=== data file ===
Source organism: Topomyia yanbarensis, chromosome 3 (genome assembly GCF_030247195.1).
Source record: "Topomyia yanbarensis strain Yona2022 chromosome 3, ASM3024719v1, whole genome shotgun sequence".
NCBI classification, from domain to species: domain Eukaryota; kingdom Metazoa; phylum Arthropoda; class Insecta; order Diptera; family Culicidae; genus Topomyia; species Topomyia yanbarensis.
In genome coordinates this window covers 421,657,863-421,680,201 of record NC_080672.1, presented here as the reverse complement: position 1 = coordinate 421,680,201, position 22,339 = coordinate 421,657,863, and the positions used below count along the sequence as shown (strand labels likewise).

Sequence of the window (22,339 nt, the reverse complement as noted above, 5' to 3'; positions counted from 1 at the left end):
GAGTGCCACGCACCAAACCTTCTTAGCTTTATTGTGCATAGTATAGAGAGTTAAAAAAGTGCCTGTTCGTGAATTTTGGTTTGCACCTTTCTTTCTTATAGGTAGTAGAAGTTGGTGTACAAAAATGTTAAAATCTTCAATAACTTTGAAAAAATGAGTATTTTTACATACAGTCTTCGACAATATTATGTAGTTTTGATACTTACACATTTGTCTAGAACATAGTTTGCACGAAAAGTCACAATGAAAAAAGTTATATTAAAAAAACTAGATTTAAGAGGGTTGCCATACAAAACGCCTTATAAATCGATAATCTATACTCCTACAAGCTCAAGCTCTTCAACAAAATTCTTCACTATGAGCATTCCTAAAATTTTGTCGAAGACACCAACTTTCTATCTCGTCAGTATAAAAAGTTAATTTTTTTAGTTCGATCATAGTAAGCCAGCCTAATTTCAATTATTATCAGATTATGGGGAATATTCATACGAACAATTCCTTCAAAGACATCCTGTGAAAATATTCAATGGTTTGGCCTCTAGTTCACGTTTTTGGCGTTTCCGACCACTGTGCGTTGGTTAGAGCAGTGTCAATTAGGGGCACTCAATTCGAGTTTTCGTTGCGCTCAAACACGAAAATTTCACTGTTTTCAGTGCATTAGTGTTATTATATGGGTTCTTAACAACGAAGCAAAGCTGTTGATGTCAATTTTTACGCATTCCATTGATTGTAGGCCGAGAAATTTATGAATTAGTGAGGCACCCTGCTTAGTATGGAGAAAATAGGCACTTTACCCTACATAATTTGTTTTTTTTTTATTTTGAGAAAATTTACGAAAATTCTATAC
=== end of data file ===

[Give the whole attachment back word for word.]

Source organism: Topomyia yanbarensis, chromosome 3 (genome assembly GCF_030247195.1).
Source record: "Topomyia yanbarensis strain Yona2022 chromosome 3, ASM3024719v1, whole genome shotgun sequence".
NCBI classification, from domain to species: domain Eukaryota; kingdom Metazoa; phylum Arthropoda; class Insecta; order Diptera; family Culicidae; genus Topomyia; species Topomyia yanbarensis.
In genome coordinates this window covers 421,657,863-421,680,201 of record NC_080672.1, presented here as the reverse complement: position 1 = coordinate 421,680,201, position 22,339 = coordinate 421,657,863, and the positions used below count along the sequence as shown (strand labels likewise).

Sequence of the window (22,339 nt, the reverse complement as noted above, 5' to 3'; positions counted from 1 at the left end):
GAGTGCCACGCACCAAACCTTCTTAGCTTTATTGTGCATAGTATAGAGAGTTAAAAAAGTGCCTGTTCGTGAATTTTGGTTTGCACCTTTCTTTCTTATAGGTAGTAGAAGTTGGTGTACAAAAATGTTAAAATCTTCAATAACTTTGAAAAAATGAGTATTTTTACATACAGTCTTCGACAATATTATGTAGTTTTGATACTTACACATTTGTCTAGAACATAGTTTGCACGAAAAGTCACAATGAAAAAAGTTATATTAAAAAAACTAGATTTAAGAGGGTTGCCATACAAAACGCCTTATAAATCGATAATCTATACTCCTACAAGCTCAAGCTCTTCAACAAAATTCTTCACTATGAGCATTCCTAAAATTTTGTCGAAGACACCAACTTTCTATCTCGTCAGTATAAAAAGTTAATTTTTTTAGTTCGATCATAGTAAGCCAGCCTAATTTCAATTATTATCAGATTATGGGGAATATTCATACGAACAATTCCTTCAAAGACATCCTGTGAAAATATTCAATGGTTTGGCCTCTAGTTCACGTTTTTGGCGTTTCCGACCACTGTGCGTTGGTTAGAGCAGTGTCAATTAGGGGCACTCAATTCGAGTTTTCGTTGCGCTCAAACACGAAAATTTCACTGTTTTCAGTGCATTAGTGTTATTATATGGGTTCTTAACAACGAAGCAAAGCTGTTGATGTCAATTTTTACGCATTCCATTGATTGTAGGCCGAGAAATTTATGAATTAGTGAGGCACCCTGCTTAGTATGGAGAAAATAGGCACTTTACCCTACATAATTTGTTTTTTTTTTATTTTGAGAAAATTTACGAAAATTCTATAC